Handling of nutrient copper in the bacterial envelope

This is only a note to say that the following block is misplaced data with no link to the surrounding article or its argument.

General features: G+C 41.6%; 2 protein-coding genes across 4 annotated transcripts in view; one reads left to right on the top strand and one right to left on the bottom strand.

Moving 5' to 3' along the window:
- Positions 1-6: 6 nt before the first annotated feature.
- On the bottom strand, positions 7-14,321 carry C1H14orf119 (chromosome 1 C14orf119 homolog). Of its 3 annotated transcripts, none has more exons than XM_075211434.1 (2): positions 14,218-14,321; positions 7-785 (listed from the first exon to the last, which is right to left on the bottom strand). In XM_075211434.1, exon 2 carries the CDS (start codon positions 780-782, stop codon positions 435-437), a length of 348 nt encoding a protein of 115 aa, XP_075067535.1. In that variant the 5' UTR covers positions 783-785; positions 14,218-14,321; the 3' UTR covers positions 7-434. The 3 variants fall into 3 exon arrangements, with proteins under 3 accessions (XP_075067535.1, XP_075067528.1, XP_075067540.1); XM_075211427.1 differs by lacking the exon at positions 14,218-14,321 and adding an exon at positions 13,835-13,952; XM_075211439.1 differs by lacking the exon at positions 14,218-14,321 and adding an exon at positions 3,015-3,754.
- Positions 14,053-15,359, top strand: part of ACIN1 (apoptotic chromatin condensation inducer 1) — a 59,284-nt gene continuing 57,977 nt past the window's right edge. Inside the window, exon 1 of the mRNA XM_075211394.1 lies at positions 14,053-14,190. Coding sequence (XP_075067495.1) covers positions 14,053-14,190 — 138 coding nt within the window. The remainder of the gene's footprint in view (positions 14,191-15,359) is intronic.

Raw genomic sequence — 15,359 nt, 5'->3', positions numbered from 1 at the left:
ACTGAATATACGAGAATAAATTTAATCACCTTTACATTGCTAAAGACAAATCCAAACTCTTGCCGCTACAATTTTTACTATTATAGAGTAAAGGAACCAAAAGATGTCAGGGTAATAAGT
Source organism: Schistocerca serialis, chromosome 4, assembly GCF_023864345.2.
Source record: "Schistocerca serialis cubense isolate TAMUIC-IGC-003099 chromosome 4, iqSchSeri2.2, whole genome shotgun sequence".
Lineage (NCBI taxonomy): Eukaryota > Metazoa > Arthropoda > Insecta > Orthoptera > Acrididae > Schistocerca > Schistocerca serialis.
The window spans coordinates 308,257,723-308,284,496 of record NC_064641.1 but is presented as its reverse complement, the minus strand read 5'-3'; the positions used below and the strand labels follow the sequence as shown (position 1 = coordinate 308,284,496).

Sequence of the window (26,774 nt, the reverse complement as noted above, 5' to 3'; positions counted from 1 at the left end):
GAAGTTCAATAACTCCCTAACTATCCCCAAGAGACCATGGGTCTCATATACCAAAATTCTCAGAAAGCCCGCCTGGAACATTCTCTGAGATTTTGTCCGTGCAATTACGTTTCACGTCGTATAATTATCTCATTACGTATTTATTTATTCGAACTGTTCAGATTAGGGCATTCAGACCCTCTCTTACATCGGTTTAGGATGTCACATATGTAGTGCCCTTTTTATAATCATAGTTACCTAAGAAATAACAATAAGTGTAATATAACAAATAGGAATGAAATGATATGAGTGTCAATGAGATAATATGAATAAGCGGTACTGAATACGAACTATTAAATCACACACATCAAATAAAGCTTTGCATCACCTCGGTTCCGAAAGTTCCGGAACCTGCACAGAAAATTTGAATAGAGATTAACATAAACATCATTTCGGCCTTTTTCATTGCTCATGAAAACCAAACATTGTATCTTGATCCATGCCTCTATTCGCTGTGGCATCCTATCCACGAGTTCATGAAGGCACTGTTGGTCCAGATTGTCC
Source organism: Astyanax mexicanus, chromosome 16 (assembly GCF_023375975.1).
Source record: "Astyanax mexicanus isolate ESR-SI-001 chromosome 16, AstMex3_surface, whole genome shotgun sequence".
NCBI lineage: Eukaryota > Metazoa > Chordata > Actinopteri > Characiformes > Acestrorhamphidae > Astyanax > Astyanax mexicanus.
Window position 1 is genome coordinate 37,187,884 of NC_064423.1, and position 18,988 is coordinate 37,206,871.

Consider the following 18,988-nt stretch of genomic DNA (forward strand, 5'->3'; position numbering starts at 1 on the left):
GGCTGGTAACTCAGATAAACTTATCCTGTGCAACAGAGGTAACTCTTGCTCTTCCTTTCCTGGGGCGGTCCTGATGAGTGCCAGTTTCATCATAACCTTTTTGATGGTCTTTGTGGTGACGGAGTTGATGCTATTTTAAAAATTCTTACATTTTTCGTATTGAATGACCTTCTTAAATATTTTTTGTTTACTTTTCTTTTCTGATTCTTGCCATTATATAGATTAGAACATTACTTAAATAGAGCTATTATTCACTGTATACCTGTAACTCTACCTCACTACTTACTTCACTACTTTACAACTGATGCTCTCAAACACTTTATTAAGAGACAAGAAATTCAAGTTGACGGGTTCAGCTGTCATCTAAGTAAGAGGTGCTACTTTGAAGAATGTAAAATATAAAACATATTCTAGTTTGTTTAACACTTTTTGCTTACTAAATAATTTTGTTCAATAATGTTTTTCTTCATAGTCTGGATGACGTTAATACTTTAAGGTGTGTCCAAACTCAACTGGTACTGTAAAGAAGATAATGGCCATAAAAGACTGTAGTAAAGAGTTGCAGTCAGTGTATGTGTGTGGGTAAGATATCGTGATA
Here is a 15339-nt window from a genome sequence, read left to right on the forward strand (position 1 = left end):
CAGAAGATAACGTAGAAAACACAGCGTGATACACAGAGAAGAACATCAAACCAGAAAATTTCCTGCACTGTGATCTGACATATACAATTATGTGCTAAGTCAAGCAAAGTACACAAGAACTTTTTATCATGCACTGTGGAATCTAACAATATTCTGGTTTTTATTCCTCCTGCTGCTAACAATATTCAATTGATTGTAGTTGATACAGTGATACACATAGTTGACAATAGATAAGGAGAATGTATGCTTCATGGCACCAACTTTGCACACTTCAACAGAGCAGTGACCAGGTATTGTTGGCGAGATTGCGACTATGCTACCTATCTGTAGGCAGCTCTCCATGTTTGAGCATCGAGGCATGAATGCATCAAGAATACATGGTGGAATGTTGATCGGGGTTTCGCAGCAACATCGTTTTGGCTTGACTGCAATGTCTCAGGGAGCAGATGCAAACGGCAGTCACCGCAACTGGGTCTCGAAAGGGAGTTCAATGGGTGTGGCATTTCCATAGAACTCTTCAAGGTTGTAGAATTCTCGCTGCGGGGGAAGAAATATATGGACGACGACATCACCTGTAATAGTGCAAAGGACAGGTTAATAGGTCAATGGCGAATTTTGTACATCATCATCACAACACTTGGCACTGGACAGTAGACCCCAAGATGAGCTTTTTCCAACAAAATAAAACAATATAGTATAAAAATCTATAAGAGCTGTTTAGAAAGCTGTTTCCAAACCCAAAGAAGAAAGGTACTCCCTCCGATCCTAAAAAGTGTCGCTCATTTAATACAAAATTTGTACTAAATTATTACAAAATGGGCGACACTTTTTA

In bacteria, copper (Cu) is often recognised for its potential toxicity and its antibacterial activity is now considered a key component of the mammalian innate immune system. Cu ions bound in weak sites can catalyse harmful redox reactions while Cu ions in strong but adventitious sites can disrupt protein or enzyme function. For these reasons, the outward transport of Cu from bacteria has received significant attention. Yet, Cu is also a bacterial nutrient, required as a cofactor by enzymes that catalyse electron transfer processes, for instance in aerobic and anaerobic respiration. To date, the inward flow of this metal ion as a nutrient and its insertion into target cuproenzymes remain poorly defined. Here we revisit the available evidence related to bacterial nutrient Cu trafficking and identify gaps in knowledge. Particularly intriguing is the evidence that bacterial cuproenzymes do not always require auxiliary metallochaperones to insert nutrient Cu into their active sites. This review outlines our effort to consolidate the available experimental data using an established energy-driven model for metalation.